D.S. Mathur, J.
1. This is a revision under Section 115. Civil P. C. by Sita Ram against the order dated 22.2-1964 of the Additional Civil Judge of Bulandshahr allowing the appeal of Jagan Lal, opposite party and thereby remanding the application under Section 476, Criminal P. C. for hearing on merits in accordance with the law.
2. The Additional Munsif before whom the application under Section 476, Criminal P. C. was made was of opinion that in view of Section 479-A, Criminal P. C., the application was not maintain, able and no complaint could be made after the decision of the case. The learned Civil Judge has, however, taken a contrary view holding that the present case was not covered by Section 479-A, Criminal P. C. on account of the present applicant having filed an affidavit, and not made a statement before the Court of law, in other words, in the eye of law, he had not appeared as a witness.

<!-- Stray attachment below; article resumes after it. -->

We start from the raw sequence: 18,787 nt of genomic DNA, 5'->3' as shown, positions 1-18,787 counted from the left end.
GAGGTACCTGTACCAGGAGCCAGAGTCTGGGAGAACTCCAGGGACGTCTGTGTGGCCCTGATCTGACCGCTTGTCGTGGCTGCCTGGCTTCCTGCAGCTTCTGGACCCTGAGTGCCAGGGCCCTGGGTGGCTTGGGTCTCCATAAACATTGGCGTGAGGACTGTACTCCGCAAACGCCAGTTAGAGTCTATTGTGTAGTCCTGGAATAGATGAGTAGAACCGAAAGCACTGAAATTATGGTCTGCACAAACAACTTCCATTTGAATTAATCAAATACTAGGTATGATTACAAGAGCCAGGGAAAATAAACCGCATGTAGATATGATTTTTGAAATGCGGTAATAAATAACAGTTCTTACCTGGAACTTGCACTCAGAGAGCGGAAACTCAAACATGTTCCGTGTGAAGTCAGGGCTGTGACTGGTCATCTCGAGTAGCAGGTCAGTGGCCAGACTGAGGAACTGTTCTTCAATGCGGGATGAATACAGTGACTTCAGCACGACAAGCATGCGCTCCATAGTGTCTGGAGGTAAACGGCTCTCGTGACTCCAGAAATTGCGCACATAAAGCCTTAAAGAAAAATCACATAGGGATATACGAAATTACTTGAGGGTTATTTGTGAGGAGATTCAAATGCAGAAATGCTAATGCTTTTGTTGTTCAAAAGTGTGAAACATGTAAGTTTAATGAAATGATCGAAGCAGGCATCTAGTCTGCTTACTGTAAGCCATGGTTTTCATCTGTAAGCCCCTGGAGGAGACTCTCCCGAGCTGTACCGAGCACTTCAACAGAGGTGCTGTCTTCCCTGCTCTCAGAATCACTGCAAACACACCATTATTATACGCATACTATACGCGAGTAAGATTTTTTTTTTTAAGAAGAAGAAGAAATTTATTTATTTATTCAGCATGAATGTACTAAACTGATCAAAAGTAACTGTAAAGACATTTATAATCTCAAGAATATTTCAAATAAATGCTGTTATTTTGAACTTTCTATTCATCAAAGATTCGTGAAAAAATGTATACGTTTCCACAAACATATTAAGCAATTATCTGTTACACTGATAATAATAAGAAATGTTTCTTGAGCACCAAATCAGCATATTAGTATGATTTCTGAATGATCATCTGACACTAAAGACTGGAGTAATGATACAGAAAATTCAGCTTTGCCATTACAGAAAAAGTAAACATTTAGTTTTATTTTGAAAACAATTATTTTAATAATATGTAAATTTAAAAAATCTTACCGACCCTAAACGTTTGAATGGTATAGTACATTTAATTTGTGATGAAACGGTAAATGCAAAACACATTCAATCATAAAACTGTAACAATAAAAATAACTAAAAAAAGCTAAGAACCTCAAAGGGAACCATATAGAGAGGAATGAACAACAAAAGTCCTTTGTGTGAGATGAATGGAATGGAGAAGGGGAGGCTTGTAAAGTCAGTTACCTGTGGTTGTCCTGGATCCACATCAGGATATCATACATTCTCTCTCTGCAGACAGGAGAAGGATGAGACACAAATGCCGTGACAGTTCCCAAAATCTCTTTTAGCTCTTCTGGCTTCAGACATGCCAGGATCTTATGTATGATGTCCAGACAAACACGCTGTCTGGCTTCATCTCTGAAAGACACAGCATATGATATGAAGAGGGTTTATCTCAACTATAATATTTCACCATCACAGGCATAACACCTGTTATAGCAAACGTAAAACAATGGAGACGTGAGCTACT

3. The effect of Section 479-A, Criminal P. C. can now be said to be beyond any controversy. What Sub-section (6) thereof lays down is that no proceeding shall be taken under Section 476, Criminal P. C. i. e., for the prosecution of a person for giving or fabricating false evidence, if in respect of such a person proceeding could be taken under Section 479.A, Criminal P. C. Swearing a false affidavit and filing it in Court amounts to giving false evidence or fabricating false evidence. Consequently, the instant case would be covered by Section 479-A, Criminal P. C. if it be found that the false evidence was given or false evidence was intentionally fabricated by a person 'appearing before it as a witness'. If the person cannot be deemed to be one appearing before the Court as a witness, Section 479.A, Criminal P. C. shall be inapplicable and, consequently, proceeding under Section 476, Criminal P. C, can be taken,